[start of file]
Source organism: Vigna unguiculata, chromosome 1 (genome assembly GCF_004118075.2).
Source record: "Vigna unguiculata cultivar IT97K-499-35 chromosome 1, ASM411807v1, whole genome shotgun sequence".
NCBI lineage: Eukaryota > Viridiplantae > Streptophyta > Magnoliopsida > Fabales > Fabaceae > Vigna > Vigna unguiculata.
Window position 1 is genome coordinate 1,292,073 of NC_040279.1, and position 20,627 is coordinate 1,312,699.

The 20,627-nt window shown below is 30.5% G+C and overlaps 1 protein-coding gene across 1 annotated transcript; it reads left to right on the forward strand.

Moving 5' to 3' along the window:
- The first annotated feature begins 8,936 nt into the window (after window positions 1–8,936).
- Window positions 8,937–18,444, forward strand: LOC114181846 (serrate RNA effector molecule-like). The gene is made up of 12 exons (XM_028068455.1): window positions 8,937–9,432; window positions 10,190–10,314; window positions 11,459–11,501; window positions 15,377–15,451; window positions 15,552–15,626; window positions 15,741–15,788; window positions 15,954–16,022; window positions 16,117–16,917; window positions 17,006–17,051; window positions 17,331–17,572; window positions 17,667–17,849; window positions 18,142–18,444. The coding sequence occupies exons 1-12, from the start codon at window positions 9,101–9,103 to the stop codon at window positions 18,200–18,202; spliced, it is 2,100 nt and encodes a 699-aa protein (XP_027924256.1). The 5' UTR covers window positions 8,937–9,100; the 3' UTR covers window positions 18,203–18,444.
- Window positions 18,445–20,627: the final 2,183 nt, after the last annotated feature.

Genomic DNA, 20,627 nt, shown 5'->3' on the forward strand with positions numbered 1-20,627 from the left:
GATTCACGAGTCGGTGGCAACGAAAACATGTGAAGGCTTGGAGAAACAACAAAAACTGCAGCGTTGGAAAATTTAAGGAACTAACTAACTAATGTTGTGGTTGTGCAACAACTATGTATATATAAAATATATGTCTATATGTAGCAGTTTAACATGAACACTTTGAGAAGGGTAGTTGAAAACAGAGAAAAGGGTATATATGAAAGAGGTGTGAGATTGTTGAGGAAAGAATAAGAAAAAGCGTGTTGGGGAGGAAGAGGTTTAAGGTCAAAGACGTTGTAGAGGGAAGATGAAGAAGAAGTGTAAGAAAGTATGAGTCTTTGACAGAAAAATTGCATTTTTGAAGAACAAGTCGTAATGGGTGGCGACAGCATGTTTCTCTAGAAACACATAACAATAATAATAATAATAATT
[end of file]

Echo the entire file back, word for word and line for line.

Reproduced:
Source organism: Vigna unguiculata, chromosome 1 (genome assembly GCF_004118075.2).
Source record: "Vigna unguiculata cultivar IT97K-499-35 chromosome 1, ASM411807v1, whole genome shotgun sequence".
NCBI lineage: Eukaryota > Viridiplantae > Streptophyta > Magnoliopsida > Fabales > Fabaceae > Vigna > Vigna unguiculata.
Window position 1 is genome coordinate 1,292,073 of NC_040279.1, and position 20,627 is coordinate 1,312,699.

The 20,627-nt window shown below is 30.5% G+C and overlaps 1 protein-coding gene across 1 annotated transcript; it reads left to right on the forward strand.

Moving 5' to 3' along the window:
- The first annotated feature begins 8,936 nt into the window (after window positions 1–8,936).
- Window positions 8,937–18,444, forward strand: LOC114181846 (serrate RNA effector molecule-like). The gene is made up of 12 exons (XM_028068455.1): window positions 8,937–9,432; window positions 10,190–10,314; window positions 11,459–11,501; window positions 15,377–15,451; window positions 15,552–15,626; window positions 15,741–15,788; window positions 15,954–16,022; window positions 16,117–16,917; window positions 17,006–17,051; window positions 17,331–17,572; window positions 17,667–17,849; window positions 18,142–18,444. The coding sequence occupies exons 1-12, from the start codon at window positions 9,101–9,103 to the stop codon at window positions 18,200–18,202; spliced, it is 2,100 nt and encodes a 699-aa protein (XP_027924256.1). The 5' UTR covers window positions 8,937–9,100; the 3' UTR covers window positions 18,203–18,444.
- Window positions 18,445–20,627: the final 2,183 nt, after the last annotated feature.

Genomic DNA, 20,627 nt, shown 5'->3' on the forward strand with positions numbered 1-20,627 from the left:
GATTCACGAGTCGGTGGCAACGAAAACATGTGAAGGCTTGGAGAAACAACAAAAACTGCAGCGTTGGAAAATTTAAGGAACTAACTAACTAATGTTGTGGTTGTGCAACAACTATGTATATATAAAATATATGTCTATATGTAGCAGTTTAACATGAACACTTTGAGAAGGGTAGTTGAAAACAGAGAAAAGGGTATATATGAAAGAGGTGTGAGATTGTTGAGGAAAGAATAAGAAAAAGCGTGTTGGGGAGGAAGAGGTTTAAGGTCAAAGACGTTGTAGAGGGAAGATGAAGAAGAAGTGTAAGAAAGTATGAGTCTTTGACAGAAAAATTGCATTTTTGAAGAACAAGTCGTAATGGGTGGCGACAGCATGTTTCTCTAGAAACACATAACAATAATAATAATAATAATT